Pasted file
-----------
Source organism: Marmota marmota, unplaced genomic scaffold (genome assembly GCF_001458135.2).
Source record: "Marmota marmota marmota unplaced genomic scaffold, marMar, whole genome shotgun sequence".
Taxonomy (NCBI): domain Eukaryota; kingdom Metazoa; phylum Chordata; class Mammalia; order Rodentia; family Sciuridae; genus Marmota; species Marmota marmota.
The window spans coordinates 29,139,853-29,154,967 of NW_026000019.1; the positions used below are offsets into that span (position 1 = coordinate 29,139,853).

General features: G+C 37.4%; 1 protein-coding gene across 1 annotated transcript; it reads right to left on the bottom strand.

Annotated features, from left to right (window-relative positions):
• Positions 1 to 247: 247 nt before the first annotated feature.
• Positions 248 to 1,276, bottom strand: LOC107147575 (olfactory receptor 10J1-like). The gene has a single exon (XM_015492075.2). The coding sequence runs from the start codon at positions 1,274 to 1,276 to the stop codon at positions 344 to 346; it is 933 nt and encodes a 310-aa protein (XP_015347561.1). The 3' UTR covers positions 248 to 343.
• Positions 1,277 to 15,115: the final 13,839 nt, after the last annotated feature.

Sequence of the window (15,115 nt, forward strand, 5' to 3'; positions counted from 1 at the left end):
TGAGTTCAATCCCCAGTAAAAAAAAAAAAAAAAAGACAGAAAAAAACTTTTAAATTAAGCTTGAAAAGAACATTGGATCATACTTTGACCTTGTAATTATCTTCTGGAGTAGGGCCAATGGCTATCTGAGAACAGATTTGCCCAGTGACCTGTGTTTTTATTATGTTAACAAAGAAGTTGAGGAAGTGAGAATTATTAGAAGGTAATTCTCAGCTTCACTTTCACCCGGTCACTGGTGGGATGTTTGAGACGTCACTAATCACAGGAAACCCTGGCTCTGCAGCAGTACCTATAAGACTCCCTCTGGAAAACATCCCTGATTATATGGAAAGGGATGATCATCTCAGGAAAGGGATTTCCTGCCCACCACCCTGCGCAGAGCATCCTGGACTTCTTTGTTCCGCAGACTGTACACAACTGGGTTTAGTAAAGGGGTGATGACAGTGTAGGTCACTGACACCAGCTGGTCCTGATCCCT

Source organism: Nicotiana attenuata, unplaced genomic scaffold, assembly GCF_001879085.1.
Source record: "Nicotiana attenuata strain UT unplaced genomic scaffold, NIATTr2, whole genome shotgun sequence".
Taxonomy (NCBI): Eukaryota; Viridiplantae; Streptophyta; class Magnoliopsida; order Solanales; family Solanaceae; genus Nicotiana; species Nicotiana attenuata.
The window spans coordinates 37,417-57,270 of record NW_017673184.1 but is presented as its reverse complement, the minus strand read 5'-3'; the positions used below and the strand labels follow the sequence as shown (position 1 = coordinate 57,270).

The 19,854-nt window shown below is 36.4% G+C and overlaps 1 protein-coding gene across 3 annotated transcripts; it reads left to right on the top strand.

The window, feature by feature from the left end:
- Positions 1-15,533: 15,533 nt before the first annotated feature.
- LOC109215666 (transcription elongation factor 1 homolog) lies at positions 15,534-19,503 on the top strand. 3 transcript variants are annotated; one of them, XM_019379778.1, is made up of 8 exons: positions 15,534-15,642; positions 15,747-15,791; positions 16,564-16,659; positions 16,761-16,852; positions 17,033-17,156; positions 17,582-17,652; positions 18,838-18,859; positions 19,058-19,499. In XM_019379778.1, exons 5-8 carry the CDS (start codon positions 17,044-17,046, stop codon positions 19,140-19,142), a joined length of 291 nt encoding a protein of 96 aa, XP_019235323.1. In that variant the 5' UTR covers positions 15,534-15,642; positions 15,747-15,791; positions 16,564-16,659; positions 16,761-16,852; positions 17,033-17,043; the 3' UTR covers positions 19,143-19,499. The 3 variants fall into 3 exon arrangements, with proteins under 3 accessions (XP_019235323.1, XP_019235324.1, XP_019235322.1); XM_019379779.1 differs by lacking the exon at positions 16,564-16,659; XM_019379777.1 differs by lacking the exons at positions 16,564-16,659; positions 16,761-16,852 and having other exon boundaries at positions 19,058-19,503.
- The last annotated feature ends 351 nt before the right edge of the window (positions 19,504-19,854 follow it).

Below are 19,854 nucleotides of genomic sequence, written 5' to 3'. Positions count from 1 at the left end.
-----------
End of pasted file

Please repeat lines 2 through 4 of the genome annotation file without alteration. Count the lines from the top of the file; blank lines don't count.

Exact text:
Source record: "Marmota marmota marmota unplaced genomic scaffold, marMar, whole genome shotgun sequence".
Taxonomy (NCBI): domain Eukaryota; kingdom Metazoa; phylum Chordata; class Mammalia; order Rodentia; family Sciuridae; genus Marmota; species Marmota marmota.
The window spans coordinates 29,139,853-29,154,967 of NW_026000019.1; the positions used below are offsets into that span (position 1 = coordinate 29,139,853).